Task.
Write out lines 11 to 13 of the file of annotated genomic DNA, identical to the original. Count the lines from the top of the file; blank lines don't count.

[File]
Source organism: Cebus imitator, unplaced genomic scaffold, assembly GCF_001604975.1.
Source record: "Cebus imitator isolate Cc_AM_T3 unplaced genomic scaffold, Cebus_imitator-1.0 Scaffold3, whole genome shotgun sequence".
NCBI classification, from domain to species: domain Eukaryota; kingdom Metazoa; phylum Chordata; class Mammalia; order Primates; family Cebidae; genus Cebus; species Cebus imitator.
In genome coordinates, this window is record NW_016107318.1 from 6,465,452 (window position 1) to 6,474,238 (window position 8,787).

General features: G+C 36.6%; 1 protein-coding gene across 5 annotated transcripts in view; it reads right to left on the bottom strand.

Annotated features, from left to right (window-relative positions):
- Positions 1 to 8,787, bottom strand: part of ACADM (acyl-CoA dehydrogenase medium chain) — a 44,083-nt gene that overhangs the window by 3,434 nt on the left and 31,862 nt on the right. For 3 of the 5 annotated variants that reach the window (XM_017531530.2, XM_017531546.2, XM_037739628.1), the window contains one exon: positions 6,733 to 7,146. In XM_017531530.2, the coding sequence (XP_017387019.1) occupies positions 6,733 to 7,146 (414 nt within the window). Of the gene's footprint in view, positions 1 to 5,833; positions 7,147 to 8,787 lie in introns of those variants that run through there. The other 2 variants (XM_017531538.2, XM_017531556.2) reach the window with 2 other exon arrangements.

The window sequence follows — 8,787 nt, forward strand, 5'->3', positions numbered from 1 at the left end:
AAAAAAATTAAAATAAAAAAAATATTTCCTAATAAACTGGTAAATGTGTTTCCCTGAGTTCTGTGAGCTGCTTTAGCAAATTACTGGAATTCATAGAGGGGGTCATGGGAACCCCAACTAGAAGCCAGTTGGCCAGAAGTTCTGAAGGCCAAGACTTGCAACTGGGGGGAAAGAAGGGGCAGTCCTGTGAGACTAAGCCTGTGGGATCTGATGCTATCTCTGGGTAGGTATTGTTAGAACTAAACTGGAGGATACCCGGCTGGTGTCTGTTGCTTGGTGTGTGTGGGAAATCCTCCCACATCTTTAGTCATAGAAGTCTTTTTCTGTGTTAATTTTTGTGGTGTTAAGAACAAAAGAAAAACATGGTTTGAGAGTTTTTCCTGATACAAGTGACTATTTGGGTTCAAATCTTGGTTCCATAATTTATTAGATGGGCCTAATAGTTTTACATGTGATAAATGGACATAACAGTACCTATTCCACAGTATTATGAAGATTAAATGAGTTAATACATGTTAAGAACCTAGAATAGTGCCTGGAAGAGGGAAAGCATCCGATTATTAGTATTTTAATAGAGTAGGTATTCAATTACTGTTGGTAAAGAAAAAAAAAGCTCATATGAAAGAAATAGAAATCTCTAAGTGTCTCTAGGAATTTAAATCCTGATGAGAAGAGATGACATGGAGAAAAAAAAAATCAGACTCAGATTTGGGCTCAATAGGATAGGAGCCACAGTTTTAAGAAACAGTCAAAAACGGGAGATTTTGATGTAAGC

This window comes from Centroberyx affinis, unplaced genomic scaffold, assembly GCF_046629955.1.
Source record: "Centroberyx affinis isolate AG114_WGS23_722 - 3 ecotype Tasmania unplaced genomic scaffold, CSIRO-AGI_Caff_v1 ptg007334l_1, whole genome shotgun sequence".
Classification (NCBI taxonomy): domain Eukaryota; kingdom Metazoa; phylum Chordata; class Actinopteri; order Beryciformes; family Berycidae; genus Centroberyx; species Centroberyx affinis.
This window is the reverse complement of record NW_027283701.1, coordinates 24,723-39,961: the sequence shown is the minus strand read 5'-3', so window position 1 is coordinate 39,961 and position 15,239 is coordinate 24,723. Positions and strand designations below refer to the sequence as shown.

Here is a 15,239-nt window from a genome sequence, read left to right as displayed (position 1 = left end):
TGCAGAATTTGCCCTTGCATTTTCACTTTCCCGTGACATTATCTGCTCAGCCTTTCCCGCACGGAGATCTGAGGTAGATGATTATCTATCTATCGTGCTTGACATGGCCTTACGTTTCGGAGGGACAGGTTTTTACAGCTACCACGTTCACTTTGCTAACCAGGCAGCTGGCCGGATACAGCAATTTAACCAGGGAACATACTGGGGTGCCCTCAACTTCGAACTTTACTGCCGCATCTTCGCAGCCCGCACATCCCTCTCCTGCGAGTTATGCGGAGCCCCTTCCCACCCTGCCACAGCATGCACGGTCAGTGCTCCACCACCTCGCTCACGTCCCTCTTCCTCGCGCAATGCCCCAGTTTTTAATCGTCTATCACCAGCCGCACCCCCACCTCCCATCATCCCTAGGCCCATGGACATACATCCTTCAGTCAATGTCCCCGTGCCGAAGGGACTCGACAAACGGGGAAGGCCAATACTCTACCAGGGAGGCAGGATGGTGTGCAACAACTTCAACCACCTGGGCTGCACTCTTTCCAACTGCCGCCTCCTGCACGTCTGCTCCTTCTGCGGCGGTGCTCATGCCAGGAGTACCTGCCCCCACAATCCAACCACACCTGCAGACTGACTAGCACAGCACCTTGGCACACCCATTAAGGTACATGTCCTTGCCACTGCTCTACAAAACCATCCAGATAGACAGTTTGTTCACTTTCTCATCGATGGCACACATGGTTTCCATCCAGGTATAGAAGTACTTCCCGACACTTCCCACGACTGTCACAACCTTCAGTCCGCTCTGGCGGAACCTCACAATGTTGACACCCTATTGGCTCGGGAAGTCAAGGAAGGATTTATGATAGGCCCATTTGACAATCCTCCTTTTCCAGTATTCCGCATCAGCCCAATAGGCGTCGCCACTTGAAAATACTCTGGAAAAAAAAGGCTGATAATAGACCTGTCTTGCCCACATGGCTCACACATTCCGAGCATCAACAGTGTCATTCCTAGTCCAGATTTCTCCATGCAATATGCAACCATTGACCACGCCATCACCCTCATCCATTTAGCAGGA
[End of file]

Source record: "Centroberyx affinis isolate AG114_WGS23_722 - 3 ecotype Tasmania unplaced genomic scaffold, CSIRO-AGI_Caff_v1 ptg007334l_1, whole genome shotgun sequence".
Classification (NCBI taxonomy): domain Eukaryota; kingdom Metazoa; phylum Chordata; class Actinopteri; order Beryciformes; family Berycidae; genus Centroberyx; species Centroberyx affinis.
This window is the reverse complement of record NW_027283701.1, coordinates 24,723-39,961: the sequence shown is the minus strand read 5'-3', so window position 1 is coordinate 39,961 and position 15,239 is coordinate 24,723. Positions and strand designations below refer to the sequence as shown.